Playwright Jamie McCaskill, who impressed a couple of years ago as co-writer of He Reo Aroha, returns with a new play that convincingly establishes him as a major talent - both as a writer and performer.
Manawa delivers a refreshing blast of humour that is used to reveal some uncomfortable truths about the judicial system and contemporary Maori politics.
The down-to-earth style of comedy recalls the brilliance of Billy T. James with the same mix of hard-case deadpan, a wildly exuberant sense of the absurd and the fearlessly satirical attitude that comes from perceptive observations of real people.
The play throws together an unlikely but entirely believable odd couple as a Maori recidivist shares a prison cell with a fresh-from-the-islands Samoan who is being set up as the scapegoat for a dodgy attempt to manipulate Treaty claims on Department of Conservation land.
The show had the Basement Theatre rocking with laughter and revealed ironic shades of grey in areas more commonly delineated in the harsh black and white of identity politics.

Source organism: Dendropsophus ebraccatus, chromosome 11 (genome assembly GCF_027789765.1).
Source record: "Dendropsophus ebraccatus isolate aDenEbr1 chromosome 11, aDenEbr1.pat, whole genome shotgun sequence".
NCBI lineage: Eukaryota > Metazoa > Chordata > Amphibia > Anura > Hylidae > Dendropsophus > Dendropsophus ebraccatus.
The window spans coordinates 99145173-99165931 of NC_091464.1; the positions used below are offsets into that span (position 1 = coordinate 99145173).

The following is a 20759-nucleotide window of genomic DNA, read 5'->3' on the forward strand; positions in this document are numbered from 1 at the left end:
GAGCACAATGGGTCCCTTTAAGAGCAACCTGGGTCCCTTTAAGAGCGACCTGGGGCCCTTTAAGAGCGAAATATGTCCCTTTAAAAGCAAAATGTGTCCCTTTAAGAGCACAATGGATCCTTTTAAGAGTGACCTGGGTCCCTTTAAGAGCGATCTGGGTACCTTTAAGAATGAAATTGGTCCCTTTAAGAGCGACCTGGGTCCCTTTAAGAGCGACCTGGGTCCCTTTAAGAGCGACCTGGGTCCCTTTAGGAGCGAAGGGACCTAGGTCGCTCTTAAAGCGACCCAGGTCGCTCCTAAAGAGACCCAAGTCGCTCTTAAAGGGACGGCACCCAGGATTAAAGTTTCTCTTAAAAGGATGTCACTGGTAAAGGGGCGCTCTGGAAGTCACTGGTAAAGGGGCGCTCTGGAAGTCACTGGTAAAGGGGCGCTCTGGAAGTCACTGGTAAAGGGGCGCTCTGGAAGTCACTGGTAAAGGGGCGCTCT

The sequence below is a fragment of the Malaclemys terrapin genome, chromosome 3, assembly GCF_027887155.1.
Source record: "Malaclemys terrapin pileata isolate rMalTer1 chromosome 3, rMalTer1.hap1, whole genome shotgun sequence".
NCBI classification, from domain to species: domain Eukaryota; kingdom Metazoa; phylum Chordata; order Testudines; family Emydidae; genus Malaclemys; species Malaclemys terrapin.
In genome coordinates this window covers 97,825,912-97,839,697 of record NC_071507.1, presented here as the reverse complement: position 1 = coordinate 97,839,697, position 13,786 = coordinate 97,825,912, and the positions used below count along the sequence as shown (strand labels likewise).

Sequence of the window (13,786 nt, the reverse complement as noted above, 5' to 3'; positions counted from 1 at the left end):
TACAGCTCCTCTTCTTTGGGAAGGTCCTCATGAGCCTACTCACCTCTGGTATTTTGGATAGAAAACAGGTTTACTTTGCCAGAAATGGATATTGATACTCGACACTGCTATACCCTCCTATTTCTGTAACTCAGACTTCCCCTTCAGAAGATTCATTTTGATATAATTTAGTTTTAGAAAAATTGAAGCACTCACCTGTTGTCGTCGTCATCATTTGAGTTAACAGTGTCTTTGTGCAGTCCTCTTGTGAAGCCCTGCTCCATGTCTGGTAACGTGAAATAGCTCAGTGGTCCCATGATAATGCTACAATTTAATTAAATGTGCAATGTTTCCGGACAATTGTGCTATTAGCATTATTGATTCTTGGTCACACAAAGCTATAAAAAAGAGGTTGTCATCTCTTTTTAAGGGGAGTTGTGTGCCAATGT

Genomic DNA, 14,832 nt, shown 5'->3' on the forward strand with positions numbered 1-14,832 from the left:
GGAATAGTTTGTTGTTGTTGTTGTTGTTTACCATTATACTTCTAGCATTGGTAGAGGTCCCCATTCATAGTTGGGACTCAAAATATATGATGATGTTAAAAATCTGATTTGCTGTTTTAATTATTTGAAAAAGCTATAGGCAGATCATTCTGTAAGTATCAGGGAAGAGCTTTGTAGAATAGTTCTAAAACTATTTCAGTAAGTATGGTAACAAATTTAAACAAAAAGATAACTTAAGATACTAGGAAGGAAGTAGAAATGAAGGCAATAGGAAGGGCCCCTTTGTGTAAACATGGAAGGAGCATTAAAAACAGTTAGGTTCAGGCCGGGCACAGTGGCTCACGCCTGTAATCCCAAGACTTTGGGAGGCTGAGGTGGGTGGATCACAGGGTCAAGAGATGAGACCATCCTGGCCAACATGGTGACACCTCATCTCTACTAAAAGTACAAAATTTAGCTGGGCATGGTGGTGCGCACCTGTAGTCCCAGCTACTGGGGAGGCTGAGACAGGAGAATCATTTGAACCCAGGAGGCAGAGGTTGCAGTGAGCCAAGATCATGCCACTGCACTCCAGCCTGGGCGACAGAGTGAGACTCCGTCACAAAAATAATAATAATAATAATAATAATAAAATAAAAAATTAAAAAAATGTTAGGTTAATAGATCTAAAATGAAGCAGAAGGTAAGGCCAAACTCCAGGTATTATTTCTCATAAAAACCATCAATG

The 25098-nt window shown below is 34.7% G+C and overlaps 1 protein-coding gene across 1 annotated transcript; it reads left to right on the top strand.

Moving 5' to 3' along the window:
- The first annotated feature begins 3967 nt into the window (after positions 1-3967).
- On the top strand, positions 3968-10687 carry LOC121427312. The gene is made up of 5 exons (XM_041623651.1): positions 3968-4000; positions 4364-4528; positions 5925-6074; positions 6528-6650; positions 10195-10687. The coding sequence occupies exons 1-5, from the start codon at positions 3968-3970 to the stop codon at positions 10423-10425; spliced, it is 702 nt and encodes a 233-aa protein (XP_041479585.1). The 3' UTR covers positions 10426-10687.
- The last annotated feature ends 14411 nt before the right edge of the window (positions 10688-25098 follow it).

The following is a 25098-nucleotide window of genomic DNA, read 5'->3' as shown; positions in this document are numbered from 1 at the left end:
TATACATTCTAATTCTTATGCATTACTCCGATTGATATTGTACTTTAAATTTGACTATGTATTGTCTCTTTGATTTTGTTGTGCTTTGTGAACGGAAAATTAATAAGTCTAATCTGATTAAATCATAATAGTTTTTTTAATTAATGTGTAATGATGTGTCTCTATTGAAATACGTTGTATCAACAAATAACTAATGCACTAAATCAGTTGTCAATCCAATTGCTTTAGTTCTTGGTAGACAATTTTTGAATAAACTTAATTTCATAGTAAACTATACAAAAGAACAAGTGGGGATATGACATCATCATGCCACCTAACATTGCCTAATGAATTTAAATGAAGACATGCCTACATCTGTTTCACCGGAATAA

McCaskill brings a swaggering physical presence to his portrayal of a hard-core criminal but beneath the bravado we are given glimpses of a damaged soul with a high degree of self-awareness.
His performance is neatly balanced by Natano Keni as the quietly powerful Samoan family man who presents the quizzical perspective of an outsider coming to terms with the absurdities of modern life.
An upwardly mobile Maori lawyer is played with considerable poise by Kali Kopae, though this character feels underdeveloped and her divided loyalties require a few too many convenient coincidences.
A highly entertaining and thought provoking show is rounded off with superb live music and some hilarious sound effects from Simon Donald.